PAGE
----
Astral Foods yesterday rewarded its shareholders by declaring a final dividend of 775 cents a share for the year to the end of September. Photo: Supplied
Astral Foods yesterday rewarded its shareholders by declaring a final dividend of 775 cents a share for the year to the end of September. Photo: Supplied

Astral declares 775c dividend, but earnings fall

By Sandile Mchunu Time of article published Nov 17, 2020

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DURBAN - ASTRAL Foods yesterday rewarded its shareholders by declaring a final dividend of 775 cents a share for the year to the end of September, despite reporting a 14 percent decline in earnings, hurt by the Covid-19 outbreak and the closure of quick service restaurants (QSRs), which affected its poultry division.

The group said it successfully managed the impact of the hard lockdown period.

It said the cash saved by not having to pay an interim dividend, together with the well-managed funding resources, allowed it to remain in a cash-positive position during the financial year.

The integrated poultry producer reported a net surplus cash of R546 million at the end of the period, marginally down from last year’s R555m.

Its headline earnings per share fell 14 percent to 1 441c, and profits declined 13 percent to R561.23m.

However, revenue increased 4.6 percent to R14.1 billion, with the poultry division contributing 79 percent to group revenue, the feed division contributing 17 percent, and other Africa division contributing 4 percent.

The group said operating profit decreased 5 percent to R838m, but was up 8.5 percent in the first half of the year before Covid-19 disruptions.

Chief executive Chris Schutte said the group continued to execute their simple yet resilient strategy, which once again assisted the group in navigating new challenges brought on by the Covid-19 pandemic.

“Astral can proudly report satisfactory results, with all its integrated operations continuing to run like clockwork during South Africa’s hard lockdown,” Schutte said.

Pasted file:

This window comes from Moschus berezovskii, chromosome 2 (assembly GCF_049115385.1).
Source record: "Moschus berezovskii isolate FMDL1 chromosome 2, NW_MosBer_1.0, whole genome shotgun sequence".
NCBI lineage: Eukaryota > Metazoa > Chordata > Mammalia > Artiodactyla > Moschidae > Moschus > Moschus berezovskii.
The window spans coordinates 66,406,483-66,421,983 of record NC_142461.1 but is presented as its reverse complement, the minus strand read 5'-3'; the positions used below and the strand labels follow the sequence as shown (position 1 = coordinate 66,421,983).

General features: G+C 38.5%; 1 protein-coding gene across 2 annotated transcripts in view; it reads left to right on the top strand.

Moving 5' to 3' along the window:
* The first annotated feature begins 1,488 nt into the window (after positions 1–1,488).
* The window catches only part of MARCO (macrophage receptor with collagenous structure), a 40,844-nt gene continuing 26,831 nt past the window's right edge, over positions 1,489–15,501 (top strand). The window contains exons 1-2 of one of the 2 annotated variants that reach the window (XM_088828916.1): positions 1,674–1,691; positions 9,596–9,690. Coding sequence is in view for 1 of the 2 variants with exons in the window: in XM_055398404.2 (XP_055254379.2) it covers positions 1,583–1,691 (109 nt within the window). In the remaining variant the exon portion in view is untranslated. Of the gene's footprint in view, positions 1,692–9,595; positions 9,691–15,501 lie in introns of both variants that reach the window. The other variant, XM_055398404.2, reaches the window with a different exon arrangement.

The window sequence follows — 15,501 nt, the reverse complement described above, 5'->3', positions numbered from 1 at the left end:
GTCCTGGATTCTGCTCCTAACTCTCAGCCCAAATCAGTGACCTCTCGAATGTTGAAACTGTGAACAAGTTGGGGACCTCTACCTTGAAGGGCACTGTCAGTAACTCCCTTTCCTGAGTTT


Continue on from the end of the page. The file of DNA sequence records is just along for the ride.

The poultry division reported a 4.3 percent increase in revenue to R11.3bn, with trading conditions reflecting a distinct difference between the two halves of the financial year.

“The hard lockdown implemented from March 26 had a significant impact on the South African poultry market. The complete shutdown of hospitality services, restaurants and QSRs, accounting for 20 percent of local poultry consumption, together with slower fresh sales, led to a substantial oversupply of chicken in the frozen categories,” the group said.

The feed division reported a 6.2 percent increase in revenue to R7bn as a direct result of higher selling prices on the back of the increase in raw material costs while revenue in other Africa division was only up by 0.6 percent to R482m.

Looking ahead, Schutte said they are expecting trading conditions to remain challenging, given the unprecedented high unemployment rate and the severely constrained discretionary disposable income.

“Although South Africa reported an above average maize crop for the 2020/21 season, raw material input costs are currently higher on the back of a weaker local currency, global weather concerns, international coarse grain demand from China and a rally in international prices, which have led to higher feed prices into the first half of 2021,” he said.

Astral shares rose 1 percent to close at R131 on the JSE yesterday.

BUSINESS REPORT

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